[Marxism] Walzer and Zinn

Louis Proyect lnp3 at panix.com
Fri Oct 28 09:03:53 MDT 2005

Michael Walzer on Howard Zinn
Posted to www.marxmail.org on May 31, 2004

Speaking of Howard Zinn, I should mention that Dissent Magazine has an 
attack on him by the Editor Michael Walzer. This was something that first 
appeared on the web a month or so ago and was answered here and there at 
the time. For example, 7 Oaks has a good retort at: 

I do think there are some additional points that can be made, especially in 
light of Gitlin's attack on Nader in the same issue. The two articles fall 
within the purview of "policing the left", something that Dissent Magazine 
has been doing for decades now.

A word or two might be in order about Walzer. He is a member in good 
standing of the cruise-missile left who has developed an extremely tortured 
defense of intervention in Iraq, as opposed to the more outright 
bellicosity of his collaborators at Dissent, Paul Berman and Kenan Makiya. 
As a theoretician of "just wars", Walzer takes an almost Talmudic approach 
to killing the dirty Baathist enemy:

"But now that we are fighting it, I hope that we win it and that the Iraqi 
regime collapses quickly. I will not march to stop the war while Saddam is 
still standing, for that would strengthen his tyranny at home and make him, 
once again, a threat to all his neighbors."

I am quite sure that when he was penning these words, a John Philip Sousa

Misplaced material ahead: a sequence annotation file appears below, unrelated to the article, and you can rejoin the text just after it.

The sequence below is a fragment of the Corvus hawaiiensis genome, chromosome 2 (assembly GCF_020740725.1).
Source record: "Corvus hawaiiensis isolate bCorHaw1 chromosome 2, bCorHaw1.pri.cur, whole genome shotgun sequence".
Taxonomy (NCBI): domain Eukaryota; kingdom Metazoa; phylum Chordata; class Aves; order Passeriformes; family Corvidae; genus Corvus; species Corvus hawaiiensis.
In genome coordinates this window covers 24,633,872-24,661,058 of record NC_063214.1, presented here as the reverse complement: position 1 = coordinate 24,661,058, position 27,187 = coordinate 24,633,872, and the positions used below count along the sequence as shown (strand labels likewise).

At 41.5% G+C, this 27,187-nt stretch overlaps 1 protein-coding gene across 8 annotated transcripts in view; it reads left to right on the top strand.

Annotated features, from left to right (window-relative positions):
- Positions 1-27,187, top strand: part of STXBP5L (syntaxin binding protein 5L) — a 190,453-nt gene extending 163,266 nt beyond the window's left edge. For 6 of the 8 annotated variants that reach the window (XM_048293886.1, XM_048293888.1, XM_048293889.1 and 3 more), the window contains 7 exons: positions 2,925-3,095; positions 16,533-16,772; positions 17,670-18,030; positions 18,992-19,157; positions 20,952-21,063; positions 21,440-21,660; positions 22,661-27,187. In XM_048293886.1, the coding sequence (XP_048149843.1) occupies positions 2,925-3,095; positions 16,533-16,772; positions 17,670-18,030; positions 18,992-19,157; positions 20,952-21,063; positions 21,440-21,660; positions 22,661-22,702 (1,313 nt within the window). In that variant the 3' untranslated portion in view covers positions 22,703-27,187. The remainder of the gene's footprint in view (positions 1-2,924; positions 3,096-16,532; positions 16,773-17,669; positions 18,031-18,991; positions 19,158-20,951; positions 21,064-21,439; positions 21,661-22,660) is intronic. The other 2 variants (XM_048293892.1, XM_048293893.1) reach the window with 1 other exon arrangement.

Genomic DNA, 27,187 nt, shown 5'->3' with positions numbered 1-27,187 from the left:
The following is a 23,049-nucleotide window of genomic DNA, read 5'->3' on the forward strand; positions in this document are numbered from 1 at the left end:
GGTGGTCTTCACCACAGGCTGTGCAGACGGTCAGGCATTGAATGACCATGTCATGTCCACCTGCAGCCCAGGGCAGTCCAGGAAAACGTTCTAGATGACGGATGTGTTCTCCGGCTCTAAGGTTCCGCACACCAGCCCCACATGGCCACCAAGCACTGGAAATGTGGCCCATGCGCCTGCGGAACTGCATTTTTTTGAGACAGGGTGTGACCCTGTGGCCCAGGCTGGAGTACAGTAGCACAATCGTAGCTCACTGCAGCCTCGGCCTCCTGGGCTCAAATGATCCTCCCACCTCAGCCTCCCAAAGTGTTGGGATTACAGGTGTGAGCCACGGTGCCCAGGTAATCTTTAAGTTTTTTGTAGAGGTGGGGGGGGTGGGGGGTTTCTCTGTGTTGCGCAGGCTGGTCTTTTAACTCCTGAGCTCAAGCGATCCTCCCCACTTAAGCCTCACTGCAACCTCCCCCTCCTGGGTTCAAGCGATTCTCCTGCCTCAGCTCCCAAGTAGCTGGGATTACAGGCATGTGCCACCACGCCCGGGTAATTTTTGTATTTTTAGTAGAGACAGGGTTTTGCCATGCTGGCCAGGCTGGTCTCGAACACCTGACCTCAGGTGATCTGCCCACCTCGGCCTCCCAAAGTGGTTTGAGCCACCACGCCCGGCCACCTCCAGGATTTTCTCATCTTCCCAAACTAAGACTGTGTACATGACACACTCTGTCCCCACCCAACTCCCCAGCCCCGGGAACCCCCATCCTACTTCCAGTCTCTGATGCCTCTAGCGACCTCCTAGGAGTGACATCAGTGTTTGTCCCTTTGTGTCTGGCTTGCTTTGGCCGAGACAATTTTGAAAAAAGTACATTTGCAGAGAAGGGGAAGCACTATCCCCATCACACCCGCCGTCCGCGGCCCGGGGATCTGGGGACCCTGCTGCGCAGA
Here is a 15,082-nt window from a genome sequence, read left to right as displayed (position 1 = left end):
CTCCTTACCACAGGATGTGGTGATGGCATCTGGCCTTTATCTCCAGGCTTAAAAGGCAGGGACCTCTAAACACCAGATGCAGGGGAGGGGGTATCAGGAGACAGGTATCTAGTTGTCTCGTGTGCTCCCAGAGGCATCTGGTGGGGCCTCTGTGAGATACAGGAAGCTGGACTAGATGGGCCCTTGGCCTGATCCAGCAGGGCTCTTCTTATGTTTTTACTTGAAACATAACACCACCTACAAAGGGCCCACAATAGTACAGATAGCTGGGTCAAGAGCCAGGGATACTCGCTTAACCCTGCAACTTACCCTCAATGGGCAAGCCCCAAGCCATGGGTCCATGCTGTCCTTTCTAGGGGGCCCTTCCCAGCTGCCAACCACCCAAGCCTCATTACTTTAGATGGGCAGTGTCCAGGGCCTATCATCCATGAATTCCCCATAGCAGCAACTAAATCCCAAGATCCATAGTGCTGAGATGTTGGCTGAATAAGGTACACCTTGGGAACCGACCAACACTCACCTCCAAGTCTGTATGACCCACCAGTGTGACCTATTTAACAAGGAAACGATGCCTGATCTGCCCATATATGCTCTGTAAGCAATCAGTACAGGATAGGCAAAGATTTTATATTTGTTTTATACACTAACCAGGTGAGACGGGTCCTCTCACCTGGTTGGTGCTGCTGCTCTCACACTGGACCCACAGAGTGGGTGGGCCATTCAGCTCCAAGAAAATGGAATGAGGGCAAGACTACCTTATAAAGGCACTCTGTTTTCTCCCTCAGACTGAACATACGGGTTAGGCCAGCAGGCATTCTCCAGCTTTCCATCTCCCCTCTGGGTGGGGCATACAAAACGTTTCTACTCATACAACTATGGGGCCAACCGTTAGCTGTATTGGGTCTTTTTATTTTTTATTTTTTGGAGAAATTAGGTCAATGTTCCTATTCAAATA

march was playing in the background. This combination of Pecksniffian moral 
posturing and imperialist bombast has been honed to perfection at Dissent 
Magazine. I am sure that scholars of future generations will study it just 
as some scholars study William Henry Seward today. This is imperialist 
apologetics at its gory best.

Turning to Walzer's attack on Zinn, the first thing you will notice by 
reading between the lines is its affinity with Gitlin's piece. Walzer writes:

Zinn omits the real choices our left ancestors faced and the true pathos, 
and drama, of their decisions. In fact, most Populists cheered Bryan and 
voted for him because he shared their enemies and their vision of a 
producers' republic. Unlike Zinn, they grasped the dilemma of third parties 
in the American electoral system, which Richard Hofstadter likened to 
honeybees, "once they have stung, they die." And to bewail the fact that 
liberal Democrats saw an advantage to supporting rights for unions and 
minorities is a stunning feat of historical naiveté. Short of revolution, a 
strategic alliance with one element of "the Establishment" is the only way 
social movements ever make lasting changes in law and public policy.

In other words, American society is a kind of Platonic ideal in which